Cell and Experimental Pathology
Maria Alvarado Kristensson
Regulation of neutrophil apoptosis
Academic Dissertation to be defended in public
at the main lecture hall, Pathlogy building,
Malmö University Hospital 20040423 at 9,00
for the degree of Doctor of Philosophy,
Faculty of Medicine.
Faculty opponent: Dr Paul Coffer, Department of Pulmonary Diseases,
University medical center Utrecht, The Netherlands.
The human neutrophil is the most abundant granulocyte and the major type of cell involved in an acute inflammatory response. Neutrophils are armed with various systems of enzymes, that can find and kill pathogens, but unfortunately, these "weapons" cannot distinguish between the host tissues and the "invaders." Therefore, an extensive neutrophil reaction leads to continuous release of toxic metabolites, which causes successive self-destruction of host tissues and possibly also organ failure. Such a series of destructive events has been implicated in diseases such as rheumatoid arthritis, myocardial infarction/reperfusion injury, atherogenesis, asthma, cystic fibrosis, emphysema, and vasculitis. Resolution of an acute inflammatory process depends on termination of neutrophil emigration from blood vessels and clearance of extravasated neutrophils and their metabolic products. Outside the blood vessels, neutrophils spontaneously undergo apoptosis, and are therefore removed by phagocytic cells at the site of inflammation. Neutrophil apoptosis can be modulated by several factors in the local environment, such as the Fas ligand (FasL), but the molecular mechanisms involved are poorly understood.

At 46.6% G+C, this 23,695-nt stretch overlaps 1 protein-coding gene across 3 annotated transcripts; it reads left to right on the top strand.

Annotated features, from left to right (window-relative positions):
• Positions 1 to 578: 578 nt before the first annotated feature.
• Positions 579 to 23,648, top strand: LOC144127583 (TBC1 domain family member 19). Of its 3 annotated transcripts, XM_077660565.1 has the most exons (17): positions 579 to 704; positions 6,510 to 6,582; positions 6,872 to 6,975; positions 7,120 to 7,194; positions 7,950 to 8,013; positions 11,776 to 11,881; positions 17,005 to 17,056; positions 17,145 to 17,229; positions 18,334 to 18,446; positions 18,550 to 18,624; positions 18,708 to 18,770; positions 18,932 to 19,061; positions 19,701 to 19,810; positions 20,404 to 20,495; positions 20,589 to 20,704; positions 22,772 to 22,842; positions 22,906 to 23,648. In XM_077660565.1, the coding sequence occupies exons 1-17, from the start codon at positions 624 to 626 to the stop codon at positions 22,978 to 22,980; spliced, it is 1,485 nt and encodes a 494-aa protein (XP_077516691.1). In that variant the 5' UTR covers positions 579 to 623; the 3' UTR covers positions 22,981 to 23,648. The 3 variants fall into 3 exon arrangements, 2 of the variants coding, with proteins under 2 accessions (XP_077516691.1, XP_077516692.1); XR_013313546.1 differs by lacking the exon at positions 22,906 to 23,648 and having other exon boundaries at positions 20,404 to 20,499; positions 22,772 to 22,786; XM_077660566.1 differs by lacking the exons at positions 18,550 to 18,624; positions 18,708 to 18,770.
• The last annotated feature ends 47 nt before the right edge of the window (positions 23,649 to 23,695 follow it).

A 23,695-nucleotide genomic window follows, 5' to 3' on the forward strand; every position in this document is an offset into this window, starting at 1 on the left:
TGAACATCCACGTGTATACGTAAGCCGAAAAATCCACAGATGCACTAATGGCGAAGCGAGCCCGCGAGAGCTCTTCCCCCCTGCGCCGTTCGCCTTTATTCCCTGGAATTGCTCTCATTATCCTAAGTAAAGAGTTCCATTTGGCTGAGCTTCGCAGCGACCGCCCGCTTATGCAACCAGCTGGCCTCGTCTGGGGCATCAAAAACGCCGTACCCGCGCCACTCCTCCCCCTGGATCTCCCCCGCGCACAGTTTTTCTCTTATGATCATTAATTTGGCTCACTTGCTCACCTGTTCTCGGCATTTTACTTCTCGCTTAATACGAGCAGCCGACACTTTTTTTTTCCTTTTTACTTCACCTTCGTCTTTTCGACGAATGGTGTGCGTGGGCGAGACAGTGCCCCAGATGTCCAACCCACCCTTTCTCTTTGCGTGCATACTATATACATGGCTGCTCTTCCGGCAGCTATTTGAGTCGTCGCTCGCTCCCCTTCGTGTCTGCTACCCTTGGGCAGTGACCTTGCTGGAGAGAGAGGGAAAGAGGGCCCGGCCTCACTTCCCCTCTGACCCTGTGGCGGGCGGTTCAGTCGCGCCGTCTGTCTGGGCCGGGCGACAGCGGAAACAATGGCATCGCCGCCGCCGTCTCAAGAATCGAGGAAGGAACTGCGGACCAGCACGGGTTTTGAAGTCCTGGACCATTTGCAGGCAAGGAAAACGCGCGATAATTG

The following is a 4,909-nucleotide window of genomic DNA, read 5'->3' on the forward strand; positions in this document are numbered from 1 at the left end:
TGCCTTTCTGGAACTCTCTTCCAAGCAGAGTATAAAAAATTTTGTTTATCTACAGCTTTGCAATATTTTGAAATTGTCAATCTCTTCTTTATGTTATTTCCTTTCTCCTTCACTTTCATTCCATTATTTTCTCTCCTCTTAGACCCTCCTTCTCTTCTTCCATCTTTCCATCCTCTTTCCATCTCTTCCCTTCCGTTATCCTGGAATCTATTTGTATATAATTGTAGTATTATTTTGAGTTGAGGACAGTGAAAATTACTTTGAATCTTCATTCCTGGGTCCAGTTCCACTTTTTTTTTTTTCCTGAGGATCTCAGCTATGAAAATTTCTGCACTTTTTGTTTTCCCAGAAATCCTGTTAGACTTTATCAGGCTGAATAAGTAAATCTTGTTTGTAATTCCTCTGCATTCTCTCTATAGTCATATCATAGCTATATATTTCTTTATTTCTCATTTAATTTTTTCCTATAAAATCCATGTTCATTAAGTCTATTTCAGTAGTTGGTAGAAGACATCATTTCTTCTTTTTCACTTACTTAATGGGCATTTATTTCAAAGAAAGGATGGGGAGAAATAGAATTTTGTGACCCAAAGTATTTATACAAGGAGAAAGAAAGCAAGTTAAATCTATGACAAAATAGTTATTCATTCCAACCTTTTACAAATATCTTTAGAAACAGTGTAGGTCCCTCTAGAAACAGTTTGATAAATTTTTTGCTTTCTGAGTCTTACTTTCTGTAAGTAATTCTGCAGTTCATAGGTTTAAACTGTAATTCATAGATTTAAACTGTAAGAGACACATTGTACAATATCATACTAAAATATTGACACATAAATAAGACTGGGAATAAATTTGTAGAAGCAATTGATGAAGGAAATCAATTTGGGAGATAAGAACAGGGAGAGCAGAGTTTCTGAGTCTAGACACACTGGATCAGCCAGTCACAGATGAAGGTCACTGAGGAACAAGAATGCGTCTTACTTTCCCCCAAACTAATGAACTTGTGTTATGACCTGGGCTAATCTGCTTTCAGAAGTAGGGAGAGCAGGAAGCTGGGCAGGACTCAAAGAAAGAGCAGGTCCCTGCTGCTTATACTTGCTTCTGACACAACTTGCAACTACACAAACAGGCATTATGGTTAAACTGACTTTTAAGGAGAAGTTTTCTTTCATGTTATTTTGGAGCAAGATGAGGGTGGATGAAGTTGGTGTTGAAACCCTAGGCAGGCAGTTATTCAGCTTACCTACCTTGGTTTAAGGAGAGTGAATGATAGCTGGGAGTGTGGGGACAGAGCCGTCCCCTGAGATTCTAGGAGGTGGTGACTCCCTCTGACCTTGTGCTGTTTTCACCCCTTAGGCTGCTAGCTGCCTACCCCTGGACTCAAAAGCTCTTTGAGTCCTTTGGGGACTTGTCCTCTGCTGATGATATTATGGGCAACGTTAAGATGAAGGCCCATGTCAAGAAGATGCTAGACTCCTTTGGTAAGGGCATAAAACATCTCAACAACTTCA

In this dissertation thesis, I describe and elucidate intracellular signalling mechanisms that are involved in regulation of spontaneous and Fas-induced apoptosis in human neutrophils. Using two different methods it was possible to detect constitutive activity of p38 mitogen-activated protein kinase (p38) in newly isolated neutrophils. The p38 survival signal was transiently lost during both spontaneous and Fas-induced apoptosis, favoured induction of the apoptotic process. During the transient loss of p38 activity there was a temporary Fas-induced increase in phosphatidylinositol 3-kinase (PI3K) activity, which also had a pro-apoptotic impact on the neutrophils. In addition, my experiments showed that the active form of p38 associates with caspase 8 and caspase 3, which is necessary for p38-induced phosphorylation of serine-362 and serine-150 on these caspases. These biochemical modifications impair the activities, and possibly also the stability, of caspase 8 and 3 and thereby weaken the capacity of these enzymes to induce apoptosis. The results in this dissertation also demonstrate that the protein phosphatase type 2A (PP2A) can directly and independently decrease the phosphorylation levels of both p38 and caspase 3. Consequently, PP2A can increase the activity of caspase 3 by dual mechanisms and thereby promote the apoptotic response in human neutrophils.